This one’s a mystery, an old photo that had been so obscured by mold that you could barely even see that it was of people until I had a retoucher friend do some digital enhancement.
Based on the condition of the photo and the technique, I’m guessing it’s 1870s, if not earlier.
Sadly, there is no identifying information, although it was in a frame at my grandparents’ house in Brunswick, which signifies that it was an ancestor worth preserving.
Does anyone happen to know who it might be? The baby doesn’t quite have that classic Winsor forehead…
The blog has already connected us with another long lost cousin: Polly Winsor (born Mary Pickard Winsor), daughter of Paul Winsor Jr! She wrote me: “Hello cousin, I just came across the notebook of Robert Winsor, Jr. you put on Tumblr four years ago. Fascinating to me, that my father Paul Winsor Jr and his brother Felix, age 16 and 14 I think, with their father (mother Jessie is not mentioned and probably did not go with them) were in Bonita, CA in 1916. I was born in 1943 and never heard that my father had travelled anywhere. Are you still running the family blog? I have the photographs my grandmother Jessie Baldwin Winsor took and a few others from 19th and early 20th century. I hope you are well and still pursuing these matters.”
I guess that means I should post more from that train trip!
Now time for a couple of old photos of moms and their babies…
Above, a very sweet shot of Susan Revere (Baker) Winsor and…I assume Bobby? But maybe it’s one of his sisters? I can’t be entirely sure, but the baby certainly looks more boyish than girlish. (This is about as close as Susan ever comes to smiling in photos, by the way.)
Pammy responded: “I suppose the only real argument for that baby being Bobby is that it is a photo of Susan holding him alone, with no other children nearby. If it were of, say. Edie, one would expect Bobby standing by her side while she held baby Edie. Otherwise, the baby is so very young, who can tell?”
Lydia also chimed in: “How beautiful was our grandmother, Susan! Wow. I never knew her, though maybe my sisters did. I believe she died in 1961, when I was 6. I agree that the baby looks like a little boy.”
This one is over on the Coxe side of the family, but I recently came across an obituary and photo of my great-great-great-grandfather Charles Hutchins Doolittle, judge and mayor of Utica, New York (and briefly political opponent of his future in-law relative, Roscoe Conkling), who was lost at sea when he went overboard on the Abyssinia on his way from New York to England. It’s cool to see the similar appearance of the two men (beard and hairstyle, obviously popular in the Civil War era). May we all be so lucky as to be publicly remembered and praised for having “little patience for stupidity.”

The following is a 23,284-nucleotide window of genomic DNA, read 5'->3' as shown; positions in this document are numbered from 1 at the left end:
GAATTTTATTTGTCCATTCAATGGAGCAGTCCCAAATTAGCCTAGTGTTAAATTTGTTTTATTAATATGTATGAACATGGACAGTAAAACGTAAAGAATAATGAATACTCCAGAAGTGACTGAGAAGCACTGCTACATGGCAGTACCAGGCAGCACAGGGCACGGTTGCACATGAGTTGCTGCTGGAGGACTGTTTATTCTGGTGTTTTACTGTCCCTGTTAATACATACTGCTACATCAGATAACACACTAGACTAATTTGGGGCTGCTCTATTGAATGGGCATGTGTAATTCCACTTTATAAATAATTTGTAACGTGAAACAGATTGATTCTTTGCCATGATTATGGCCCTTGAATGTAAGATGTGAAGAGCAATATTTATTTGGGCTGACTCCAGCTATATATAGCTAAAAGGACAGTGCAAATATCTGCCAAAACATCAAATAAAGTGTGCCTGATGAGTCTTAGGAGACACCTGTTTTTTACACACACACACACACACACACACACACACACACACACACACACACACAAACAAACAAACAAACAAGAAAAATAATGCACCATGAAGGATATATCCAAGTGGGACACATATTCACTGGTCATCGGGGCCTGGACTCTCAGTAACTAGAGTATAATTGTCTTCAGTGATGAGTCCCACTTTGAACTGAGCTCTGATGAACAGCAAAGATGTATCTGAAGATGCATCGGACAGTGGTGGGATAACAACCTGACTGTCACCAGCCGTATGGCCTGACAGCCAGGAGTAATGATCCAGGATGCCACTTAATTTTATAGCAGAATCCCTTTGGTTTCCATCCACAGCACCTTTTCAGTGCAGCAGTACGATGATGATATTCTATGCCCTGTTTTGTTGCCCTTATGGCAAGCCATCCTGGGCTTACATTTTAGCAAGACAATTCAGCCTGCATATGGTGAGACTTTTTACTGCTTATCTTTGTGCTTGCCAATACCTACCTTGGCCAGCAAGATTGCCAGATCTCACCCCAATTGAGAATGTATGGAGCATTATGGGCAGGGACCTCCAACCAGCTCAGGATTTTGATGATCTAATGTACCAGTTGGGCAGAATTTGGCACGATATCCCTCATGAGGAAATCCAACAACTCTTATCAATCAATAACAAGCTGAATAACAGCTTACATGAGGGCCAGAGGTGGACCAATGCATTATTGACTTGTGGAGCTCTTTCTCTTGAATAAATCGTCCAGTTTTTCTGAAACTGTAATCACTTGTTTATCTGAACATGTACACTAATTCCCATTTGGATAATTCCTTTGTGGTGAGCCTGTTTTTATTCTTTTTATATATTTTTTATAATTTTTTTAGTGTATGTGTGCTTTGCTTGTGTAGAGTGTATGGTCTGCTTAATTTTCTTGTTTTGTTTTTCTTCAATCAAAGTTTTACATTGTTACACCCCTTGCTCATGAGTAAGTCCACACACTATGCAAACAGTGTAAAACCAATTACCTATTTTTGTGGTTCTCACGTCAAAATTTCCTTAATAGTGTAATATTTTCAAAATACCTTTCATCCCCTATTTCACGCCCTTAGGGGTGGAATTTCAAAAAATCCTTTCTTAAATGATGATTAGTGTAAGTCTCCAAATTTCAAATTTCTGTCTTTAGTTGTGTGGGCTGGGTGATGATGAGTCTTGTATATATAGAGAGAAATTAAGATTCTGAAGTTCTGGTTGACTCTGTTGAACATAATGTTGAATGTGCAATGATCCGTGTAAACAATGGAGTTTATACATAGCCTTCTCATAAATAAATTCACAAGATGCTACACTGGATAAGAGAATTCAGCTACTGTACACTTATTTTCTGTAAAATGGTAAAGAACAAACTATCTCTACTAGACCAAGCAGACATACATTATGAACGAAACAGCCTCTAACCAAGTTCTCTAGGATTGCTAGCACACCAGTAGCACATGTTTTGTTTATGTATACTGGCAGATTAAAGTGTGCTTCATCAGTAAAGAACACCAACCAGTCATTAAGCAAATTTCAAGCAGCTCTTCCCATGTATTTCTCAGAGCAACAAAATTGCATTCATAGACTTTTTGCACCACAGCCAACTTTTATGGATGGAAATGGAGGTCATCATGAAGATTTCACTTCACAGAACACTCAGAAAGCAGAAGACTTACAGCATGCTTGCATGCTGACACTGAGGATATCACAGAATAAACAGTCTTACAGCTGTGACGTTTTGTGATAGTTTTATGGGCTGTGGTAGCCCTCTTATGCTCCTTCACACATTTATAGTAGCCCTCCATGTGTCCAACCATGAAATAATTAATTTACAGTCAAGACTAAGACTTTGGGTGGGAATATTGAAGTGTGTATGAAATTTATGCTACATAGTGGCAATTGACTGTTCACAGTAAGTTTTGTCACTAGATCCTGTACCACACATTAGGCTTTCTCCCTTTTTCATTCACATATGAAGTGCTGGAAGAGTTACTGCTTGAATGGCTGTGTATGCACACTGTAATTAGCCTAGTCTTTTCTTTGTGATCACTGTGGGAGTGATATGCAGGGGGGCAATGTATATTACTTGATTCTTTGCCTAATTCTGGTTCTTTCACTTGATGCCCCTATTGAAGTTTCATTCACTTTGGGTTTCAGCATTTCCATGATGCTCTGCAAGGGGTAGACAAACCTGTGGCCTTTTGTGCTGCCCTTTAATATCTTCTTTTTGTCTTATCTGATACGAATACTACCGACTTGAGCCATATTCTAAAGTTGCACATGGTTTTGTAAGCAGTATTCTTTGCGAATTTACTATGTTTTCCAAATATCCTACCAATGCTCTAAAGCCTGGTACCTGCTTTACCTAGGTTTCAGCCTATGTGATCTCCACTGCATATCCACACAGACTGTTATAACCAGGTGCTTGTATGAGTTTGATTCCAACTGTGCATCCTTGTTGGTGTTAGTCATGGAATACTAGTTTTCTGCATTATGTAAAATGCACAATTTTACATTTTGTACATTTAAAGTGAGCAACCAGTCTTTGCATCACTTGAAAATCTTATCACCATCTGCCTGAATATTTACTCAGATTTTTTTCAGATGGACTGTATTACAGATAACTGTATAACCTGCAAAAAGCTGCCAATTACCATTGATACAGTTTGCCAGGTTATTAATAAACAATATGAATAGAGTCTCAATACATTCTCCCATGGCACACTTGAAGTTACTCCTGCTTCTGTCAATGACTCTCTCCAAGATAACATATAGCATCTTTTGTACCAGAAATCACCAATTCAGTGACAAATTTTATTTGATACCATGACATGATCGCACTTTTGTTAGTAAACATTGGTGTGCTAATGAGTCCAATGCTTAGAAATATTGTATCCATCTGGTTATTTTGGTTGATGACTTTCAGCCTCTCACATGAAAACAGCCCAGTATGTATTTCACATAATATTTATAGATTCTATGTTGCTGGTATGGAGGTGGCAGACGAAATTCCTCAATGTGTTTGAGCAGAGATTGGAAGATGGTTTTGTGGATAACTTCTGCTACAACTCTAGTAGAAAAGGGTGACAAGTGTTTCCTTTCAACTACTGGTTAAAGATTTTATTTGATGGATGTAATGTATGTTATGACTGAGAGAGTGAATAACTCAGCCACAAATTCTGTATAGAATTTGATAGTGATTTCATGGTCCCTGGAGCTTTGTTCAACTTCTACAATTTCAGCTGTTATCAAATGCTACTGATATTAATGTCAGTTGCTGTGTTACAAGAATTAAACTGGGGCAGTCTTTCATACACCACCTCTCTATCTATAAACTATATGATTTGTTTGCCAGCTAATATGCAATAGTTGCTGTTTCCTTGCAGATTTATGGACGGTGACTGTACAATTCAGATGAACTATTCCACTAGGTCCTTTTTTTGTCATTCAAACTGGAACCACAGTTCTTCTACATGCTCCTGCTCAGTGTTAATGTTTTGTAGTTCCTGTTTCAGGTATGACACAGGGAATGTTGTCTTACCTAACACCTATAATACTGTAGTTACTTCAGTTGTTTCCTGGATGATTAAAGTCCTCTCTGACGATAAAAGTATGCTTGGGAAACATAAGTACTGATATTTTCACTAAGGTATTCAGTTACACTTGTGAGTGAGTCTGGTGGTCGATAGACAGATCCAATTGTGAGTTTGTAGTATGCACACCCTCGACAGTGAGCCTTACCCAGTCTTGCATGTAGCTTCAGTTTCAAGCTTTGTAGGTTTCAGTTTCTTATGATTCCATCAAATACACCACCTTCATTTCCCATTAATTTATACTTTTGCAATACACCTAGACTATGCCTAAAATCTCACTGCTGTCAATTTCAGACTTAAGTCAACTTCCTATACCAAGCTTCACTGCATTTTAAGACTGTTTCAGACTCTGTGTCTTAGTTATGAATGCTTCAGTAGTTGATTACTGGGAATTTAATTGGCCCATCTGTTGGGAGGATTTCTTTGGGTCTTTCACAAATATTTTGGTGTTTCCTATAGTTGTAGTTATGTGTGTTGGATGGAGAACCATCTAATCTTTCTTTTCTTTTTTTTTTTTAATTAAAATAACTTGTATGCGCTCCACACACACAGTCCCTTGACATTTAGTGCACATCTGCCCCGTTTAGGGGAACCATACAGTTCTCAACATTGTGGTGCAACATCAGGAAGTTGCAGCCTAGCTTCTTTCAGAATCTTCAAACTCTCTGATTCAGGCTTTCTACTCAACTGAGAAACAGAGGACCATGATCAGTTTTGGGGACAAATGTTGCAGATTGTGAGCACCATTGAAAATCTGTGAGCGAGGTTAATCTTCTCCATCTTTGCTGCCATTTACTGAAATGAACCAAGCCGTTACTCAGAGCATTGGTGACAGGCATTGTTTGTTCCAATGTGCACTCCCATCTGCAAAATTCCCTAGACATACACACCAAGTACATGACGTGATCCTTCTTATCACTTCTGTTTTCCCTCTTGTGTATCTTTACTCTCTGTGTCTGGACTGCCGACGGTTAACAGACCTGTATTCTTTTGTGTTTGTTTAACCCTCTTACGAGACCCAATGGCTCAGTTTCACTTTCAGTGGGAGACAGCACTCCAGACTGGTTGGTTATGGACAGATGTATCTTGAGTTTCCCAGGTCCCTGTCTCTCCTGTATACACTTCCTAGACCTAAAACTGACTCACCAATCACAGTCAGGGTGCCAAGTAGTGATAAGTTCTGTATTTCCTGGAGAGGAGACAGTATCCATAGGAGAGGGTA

Obituary of Charles Hutchins Doolittle:
Birth: Feb. 19, 1816
Death: May 21, 1874
To-day, while busy hands were preparing floral offerings for the graves of our fallen heroes, a painful rumor spread swiftly through the streets to the effect that Judge DOOLITTLE was dead. The rumor was too soon resolved into knowledge of the terrible fact. Nine days ago, shortly after the Abyssinia left New York on his way to England, via Queenstown, Ireland, for a vacation, bearing Judge DOOLITTLE as a passenger, he was lost overboard and drowned. In the meantime a loving family and countless friends were congratulating themselves on having induced him to take some needed rest, and were waiting in hopeful expectancy of a dispatch announcing his safe arrival at Queenstown. A cable telegram came to-day. But it bore no good news. It was signed by a friend who had accompanied the Judge, and it carried the awful tidings which we have already recorded.
In the immediate presence of a grief which the whole community shares, we turn sadly to the duty of sketching the life that is lost to us forever. CHARLES H. DOOLITTLE was born in Herkimer in 1816. He came of a family known and honored in the earlier annals of New England. The rudiments of his education were obtained at the Fairfield Seminary. He subsequently entered Amherst College, where he graduated with distinction. He immediately entered upon the study of his chosen profession, the law. He passed his preparatory years first, in the office of Mr. FORD at Little Falls, and afterward with DENIO & HUNT in this city. He was admitted to practice in 1839, and rose by slow but satisfactory degrees to the highest rank in a calling where legitimate distinction is gained only by the severest exercise of the best faculties of the mind.
In 1869, after thirty years of active duty as a practitioner at the bar, CHARLES H. DOOLITTLE was chosen to be a Justice of the Supreme Court of our State. Many who thought they knew him well questioned the wisdom of his choice. He possessed a nervous, active temperament which made him vigorous in his new office. But from the day that he took his seat upon the bench he proved himself an excellent Judge. If he was not always considerate towards stupidity, he was at least careful and cautious in his judgments. His sense of justice was keen, his learning was so liberal and his impulses were so pure that he seldom erred in his decisions. The rapid movements of his mind spurred slow counselors to exertion and accelerated the business of the Courts. Idleness was so foreign to his nature that it was impossible for him to rest unless he tore himself away from the duties surrounding him.